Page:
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Part: 2 Virtual Reality (VR) Marketing: Under the Microscope


Virtual Reality (VR) isn’t just for gamers. Although VR is still in its infancy, it has the potential to become a powerful marketing tool. By 2023, over 26 million VR headsets will be sold every year. There are several reasons why you should add VR marketing to your repertoire, let’s find out why.


VR is an emerging industry.


People around the nation are becoming increasingly aware of VR technology. While back in 2015 only 45% of Americans were familiar with VR technology, that number today has made its way up to 78%. Especially with the impending arrival of the Metaverse, VR technology is only going to become more relevant as people become more informed. While it may be true that most of the VR market skews towards gamers, marketers can use this audience as a prime target for advertising. For example, advertisements can be placed within games, and companies can sponsor eSports athletes and competitive gaming tournaments. But as more people become aware of VR, it will become more normalized and more versatile. Therefore, early adopters of the technology are likely to experience massive benefits.


VR is becoming more accessible.


One of the greatest complaints about VR is the cost of equipment. With higher-end VR kits costing upwards of $1,000, hesitation to purchase can be understandable. But there are now alternatives that may be more favorable to some consumers and businesses. There are VR sets like Google Cardboard, which costs around $30, and the Samsung Gear VR, which costs around $100. While there are downsides to cheaper options, such as latency issues and clunky controllers, these options are a much more reasonable price for both consumers and companies.


VR elicits an intense emotional response.


As stated, gaming is not the only use for VR. VR technology can be used to appeal to a consumer’s pathos. For example, the brand of tequila, Patrón created the “Art of Patrón Virtual Reality Experience,” which can be used either with an Oculus Rift or Google Cardboard. In the Patrón experience, you walk through the distillery and become acquainted with the workers and the tequila-making process. This walk-through serves the purpose of emotionally connecting people with the story behind Patrón. When people connect to a business’ story, they also connect to its brand, increasing loyalty.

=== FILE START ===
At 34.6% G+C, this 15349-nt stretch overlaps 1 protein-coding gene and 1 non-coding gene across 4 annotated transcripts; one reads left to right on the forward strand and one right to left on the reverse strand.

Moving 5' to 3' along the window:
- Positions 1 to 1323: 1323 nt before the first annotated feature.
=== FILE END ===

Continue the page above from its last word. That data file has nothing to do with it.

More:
VR marketing can have a fun angle.


In a world with an unprecedented number of ads being run every day, it is safe to say that most consumers find them to be an annoyance. Therefore, adblockers exist. VR can create an experience that entertains people and keeps them engaged. For example, in 2016, fast-food giant McDonald’s sold Happy Meals that could be converted into cardboard VR headsets. These headsets came with a game called Slope Stars, which was endorsed by the Swedish National Ski Team. By turning Happy Meals into a game, they provided buyers with a fun and engaging way to experience their product. Also, this increased satisfaction and provided consumers with yet another reason to go to McDonald’s. The McDonald’s story leads us to conclude that gamifying advertisements, or at least providing users with a deeply interactive and immersive experience, will increase the satisfaction of viewers.


Final Thoughts


VR can be a fun and unique way to market your products or services. It can give you, even as a small business, an edge over competitors who have not adopted the technology yet. While only 19% of adults have tried VR, 55% of those have found it extremely or moderately satisfying. Why not be the one who introduces customers to VR technology to create a customer connection that brings those numbers up?




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